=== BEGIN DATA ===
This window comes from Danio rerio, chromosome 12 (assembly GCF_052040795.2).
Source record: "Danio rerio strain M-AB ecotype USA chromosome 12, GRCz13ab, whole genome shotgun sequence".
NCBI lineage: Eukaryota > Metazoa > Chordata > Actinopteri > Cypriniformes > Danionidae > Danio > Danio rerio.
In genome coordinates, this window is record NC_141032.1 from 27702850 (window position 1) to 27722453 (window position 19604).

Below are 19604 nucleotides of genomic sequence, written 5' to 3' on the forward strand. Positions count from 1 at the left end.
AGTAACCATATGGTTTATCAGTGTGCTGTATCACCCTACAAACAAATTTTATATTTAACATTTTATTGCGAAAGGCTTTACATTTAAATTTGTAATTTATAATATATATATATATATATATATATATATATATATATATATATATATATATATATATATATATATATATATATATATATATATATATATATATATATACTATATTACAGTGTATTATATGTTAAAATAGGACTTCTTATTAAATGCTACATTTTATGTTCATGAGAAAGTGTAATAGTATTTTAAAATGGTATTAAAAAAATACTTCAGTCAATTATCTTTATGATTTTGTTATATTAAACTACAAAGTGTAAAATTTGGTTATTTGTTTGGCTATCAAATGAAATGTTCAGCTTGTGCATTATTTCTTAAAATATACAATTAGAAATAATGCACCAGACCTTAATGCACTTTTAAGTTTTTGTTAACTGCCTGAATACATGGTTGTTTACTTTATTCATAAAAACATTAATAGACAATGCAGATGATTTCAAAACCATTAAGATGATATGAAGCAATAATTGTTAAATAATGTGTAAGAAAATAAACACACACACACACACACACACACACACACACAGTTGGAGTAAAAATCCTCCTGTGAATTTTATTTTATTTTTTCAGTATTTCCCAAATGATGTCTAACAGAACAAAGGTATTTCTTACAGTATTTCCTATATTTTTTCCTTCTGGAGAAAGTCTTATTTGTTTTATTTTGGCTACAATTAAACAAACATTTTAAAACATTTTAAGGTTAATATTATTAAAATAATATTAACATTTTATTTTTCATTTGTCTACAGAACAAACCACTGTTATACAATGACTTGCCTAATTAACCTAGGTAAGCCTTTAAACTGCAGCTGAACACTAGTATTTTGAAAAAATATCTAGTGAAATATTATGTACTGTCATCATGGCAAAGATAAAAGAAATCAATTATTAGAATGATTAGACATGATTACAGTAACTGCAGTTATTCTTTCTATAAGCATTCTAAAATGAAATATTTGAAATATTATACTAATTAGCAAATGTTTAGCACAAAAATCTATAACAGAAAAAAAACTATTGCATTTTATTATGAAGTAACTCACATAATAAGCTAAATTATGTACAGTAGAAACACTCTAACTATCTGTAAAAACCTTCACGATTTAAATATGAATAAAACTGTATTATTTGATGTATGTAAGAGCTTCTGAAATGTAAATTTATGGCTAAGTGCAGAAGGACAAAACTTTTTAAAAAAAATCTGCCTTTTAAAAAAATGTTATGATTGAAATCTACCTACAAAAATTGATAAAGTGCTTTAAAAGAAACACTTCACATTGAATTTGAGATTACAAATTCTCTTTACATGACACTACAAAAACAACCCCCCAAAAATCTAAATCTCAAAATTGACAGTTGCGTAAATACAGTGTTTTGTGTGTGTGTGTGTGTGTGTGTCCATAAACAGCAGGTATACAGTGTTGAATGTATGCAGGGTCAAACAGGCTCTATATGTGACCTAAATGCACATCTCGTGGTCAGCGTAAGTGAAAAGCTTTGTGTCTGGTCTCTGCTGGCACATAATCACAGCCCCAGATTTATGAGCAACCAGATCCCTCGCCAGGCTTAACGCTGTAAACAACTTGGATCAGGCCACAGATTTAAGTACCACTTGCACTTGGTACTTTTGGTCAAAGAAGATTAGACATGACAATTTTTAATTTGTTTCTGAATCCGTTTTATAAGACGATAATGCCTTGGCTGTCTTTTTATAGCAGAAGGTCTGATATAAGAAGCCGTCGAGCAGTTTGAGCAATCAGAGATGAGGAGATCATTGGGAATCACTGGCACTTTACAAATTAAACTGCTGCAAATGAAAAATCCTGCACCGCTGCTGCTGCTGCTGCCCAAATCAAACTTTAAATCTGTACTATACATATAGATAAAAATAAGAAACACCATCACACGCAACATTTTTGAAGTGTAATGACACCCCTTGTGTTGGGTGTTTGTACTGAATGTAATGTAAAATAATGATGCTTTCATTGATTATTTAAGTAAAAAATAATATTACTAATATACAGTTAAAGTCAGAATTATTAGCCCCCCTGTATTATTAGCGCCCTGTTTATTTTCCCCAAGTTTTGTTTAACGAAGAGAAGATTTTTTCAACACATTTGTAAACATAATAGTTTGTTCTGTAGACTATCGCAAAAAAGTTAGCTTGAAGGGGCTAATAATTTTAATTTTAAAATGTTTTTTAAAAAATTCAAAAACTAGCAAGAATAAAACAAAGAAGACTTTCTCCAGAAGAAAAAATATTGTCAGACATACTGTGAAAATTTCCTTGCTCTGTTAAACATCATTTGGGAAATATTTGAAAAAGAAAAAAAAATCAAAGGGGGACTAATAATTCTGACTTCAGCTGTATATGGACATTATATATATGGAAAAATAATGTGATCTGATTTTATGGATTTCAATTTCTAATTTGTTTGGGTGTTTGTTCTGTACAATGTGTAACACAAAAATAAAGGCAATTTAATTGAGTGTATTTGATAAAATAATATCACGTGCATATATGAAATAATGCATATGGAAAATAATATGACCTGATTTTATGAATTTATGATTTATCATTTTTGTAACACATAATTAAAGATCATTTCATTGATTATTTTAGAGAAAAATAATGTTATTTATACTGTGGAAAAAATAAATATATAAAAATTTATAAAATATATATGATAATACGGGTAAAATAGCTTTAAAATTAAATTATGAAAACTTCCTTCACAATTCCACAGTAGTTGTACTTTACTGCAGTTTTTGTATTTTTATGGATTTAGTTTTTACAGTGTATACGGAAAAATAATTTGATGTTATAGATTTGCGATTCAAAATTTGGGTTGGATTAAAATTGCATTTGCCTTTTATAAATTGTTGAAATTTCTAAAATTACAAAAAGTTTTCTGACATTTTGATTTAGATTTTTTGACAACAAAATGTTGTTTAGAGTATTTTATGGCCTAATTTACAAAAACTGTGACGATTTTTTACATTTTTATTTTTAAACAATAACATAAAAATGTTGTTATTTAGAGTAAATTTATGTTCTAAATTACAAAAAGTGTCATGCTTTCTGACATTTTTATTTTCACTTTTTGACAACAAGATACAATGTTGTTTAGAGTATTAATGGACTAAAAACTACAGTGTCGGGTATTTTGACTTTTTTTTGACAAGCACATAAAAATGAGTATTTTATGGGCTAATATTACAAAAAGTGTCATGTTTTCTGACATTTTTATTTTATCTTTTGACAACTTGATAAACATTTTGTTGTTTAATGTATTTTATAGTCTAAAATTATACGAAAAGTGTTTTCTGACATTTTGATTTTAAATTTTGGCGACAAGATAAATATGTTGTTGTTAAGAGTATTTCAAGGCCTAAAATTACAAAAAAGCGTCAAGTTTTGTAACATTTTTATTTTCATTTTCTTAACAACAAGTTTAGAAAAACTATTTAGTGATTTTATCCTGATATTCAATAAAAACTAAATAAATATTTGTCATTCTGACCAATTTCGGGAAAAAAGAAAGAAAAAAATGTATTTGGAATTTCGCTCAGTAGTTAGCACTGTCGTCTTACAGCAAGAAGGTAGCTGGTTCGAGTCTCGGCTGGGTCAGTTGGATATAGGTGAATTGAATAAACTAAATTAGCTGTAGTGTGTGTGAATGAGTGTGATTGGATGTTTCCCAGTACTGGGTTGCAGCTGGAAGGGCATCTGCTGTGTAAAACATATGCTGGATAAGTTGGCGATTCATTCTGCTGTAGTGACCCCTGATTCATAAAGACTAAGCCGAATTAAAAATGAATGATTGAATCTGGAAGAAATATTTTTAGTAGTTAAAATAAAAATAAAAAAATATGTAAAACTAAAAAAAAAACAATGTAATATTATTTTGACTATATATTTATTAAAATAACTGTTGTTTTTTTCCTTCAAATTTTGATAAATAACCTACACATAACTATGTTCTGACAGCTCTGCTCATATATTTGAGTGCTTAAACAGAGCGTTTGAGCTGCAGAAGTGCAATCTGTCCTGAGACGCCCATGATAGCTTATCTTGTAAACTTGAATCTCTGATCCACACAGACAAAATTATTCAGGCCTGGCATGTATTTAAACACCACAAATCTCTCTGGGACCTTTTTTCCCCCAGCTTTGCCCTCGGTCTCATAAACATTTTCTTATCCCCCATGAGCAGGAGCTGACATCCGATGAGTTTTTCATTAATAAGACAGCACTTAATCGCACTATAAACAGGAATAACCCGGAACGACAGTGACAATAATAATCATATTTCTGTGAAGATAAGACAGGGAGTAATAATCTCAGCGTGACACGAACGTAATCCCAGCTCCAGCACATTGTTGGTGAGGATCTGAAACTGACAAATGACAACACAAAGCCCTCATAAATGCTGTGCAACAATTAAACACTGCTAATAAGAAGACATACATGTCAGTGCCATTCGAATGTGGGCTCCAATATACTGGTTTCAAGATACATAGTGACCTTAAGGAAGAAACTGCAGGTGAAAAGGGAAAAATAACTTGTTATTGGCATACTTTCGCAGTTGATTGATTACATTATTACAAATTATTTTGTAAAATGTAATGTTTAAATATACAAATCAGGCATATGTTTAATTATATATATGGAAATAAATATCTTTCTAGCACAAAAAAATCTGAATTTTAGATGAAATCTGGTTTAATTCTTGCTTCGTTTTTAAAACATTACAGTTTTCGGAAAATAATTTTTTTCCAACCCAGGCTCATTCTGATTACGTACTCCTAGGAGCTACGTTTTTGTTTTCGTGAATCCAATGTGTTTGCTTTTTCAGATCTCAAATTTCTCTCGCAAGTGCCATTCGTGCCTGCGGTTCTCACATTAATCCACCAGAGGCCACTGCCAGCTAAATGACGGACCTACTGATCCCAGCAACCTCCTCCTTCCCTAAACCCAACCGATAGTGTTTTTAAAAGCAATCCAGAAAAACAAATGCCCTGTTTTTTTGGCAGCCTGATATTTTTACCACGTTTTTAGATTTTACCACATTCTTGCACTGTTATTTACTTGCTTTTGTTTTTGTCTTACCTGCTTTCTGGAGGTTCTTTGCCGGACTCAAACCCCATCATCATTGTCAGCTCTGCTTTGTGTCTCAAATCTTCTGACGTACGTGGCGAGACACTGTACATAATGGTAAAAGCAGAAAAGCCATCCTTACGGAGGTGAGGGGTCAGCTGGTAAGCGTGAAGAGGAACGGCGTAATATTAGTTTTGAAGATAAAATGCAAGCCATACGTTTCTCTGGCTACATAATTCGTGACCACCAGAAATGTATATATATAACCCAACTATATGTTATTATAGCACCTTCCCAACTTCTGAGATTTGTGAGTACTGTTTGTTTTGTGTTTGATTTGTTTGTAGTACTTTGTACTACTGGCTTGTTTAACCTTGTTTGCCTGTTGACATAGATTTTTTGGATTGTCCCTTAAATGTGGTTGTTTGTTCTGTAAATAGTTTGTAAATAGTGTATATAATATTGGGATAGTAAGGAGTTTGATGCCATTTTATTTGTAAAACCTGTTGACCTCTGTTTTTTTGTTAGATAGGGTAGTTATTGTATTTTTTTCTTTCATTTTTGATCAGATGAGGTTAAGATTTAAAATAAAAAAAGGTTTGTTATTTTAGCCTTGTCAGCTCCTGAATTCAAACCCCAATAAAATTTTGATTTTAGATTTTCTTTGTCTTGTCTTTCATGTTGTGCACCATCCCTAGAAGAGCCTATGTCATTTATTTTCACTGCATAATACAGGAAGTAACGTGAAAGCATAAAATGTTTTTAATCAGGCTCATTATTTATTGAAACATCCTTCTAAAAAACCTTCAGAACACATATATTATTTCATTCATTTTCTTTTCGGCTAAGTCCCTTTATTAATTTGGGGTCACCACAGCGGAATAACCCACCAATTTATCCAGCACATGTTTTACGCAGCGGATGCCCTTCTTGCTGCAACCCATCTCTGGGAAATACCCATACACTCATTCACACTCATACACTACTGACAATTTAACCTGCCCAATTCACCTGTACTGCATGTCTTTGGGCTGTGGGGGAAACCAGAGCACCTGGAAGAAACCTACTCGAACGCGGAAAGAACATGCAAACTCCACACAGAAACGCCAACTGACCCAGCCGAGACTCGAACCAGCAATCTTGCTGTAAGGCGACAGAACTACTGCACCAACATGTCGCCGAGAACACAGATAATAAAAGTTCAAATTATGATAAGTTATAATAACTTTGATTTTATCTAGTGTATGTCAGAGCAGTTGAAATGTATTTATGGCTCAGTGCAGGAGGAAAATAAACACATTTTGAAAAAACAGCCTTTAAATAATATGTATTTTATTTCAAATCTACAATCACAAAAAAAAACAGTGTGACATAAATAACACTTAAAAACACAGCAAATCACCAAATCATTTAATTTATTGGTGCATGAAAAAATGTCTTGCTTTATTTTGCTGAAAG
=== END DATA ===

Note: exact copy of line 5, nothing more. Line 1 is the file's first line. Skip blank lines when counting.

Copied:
Below are 19604 nucleotides of genomic sequence, written 5' to 3' on the forward strand. Positions count from 1 at the left end.